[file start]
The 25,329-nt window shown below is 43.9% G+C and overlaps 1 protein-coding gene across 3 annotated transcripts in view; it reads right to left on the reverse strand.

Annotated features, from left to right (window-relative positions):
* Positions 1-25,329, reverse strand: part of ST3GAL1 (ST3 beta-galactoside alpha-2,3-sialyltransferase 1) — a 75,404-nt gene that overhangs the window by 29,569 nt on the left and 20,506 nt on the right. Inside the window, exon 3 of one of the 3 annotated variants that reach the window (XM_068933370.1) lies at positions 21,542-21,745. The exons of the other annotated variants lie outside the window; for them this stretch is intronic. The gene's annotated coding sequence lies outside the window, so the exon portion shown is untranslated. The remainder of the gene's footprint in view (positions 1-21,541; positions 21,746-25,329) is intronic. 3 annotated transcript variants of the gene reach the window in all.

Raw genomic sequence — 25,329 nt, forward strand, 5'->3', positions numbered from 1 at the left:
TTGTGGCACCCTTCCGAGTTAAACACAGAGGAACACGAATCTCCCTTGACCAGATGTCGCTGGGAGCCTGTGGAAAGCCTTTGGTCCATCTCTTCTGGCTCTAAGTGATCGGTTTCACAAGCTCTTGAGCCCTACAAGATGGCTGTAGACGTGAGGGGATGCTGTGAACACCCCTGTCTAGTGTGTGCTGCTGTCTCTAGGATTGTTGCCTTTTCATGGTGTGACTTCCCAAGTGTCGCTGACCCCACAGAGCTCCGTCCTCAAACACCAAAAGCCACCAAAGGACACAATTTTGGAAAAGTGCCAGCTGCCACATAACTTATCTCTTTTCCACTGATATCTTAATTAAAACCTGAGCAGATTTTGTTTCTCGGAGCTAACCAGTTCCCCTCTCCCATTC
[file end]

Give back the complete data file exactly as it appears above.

The 25,329-nt window shown below is 43.9% G+C and overlaps 1 protein-coding gene across 3 annotated transcripts in view; it reads right to left on the reverse strand.

Annotated features, from left to right (window-relative positions):
* Positions 1-25,329, reverse strand: part of ST3GAL1 (ST3 beta-galactoside alpha-2,3-sialyltransferase 1) — a 75,404-nt gene that overhangs the window by 29,569 nt on the left and 20,506 nt on the right. Inside the window, exon 3 of one of the 3 annotated variants that reach the window (XM_068933370.1) lies at positions 21,542-21,745. The exons of the other annotated variants lie outside the window; for them this stretch is intronic. The gene's annotated coding sequence lies outside the window, so the exon portion shown is untranslated. The remainder of the gene's footprint in view (positions 1-21,541; positions 21,746-25,329) is intronic. 3 annotated transcript variants of the gene reach the window in all.

Raw genomic sequence — 25,329 nt, forward strand, 5'->3', positions numbered from 1 at the left:
TTGTGGCACCCTTCCGAGTTAAACACAGAGGAACACGAATCTCCCTTGACCAGATGTCGCTGGGAGCCTGTGGAAAGCCTTTGGTCCATCTCTTCTGGCTCTAAGTGATCGGTTTCACAAGCTCTTGAGCCCTACAAGATGGCTGTAGACGTGAGGGGATGCTGTGAACACCCCTGTCTAGTGTGTGCTGCTGTCTCTAGGATTGTTGCCTTTTCATGGTGTGACTTCCCAAGTGTCGCTGACCCCACAGAGCTCCGTCCTCAAACACCAAAAGCCACCAAAGGACACAATTTTGGAAAAGTGCCAGCTGCCACATAACTTATCTCTTTTCCACTGATATCTTAATTAAAACCTGAGCAGATTTTGTTTCTCGGAGCTAACCAGTTCCCCTCTCCCATTC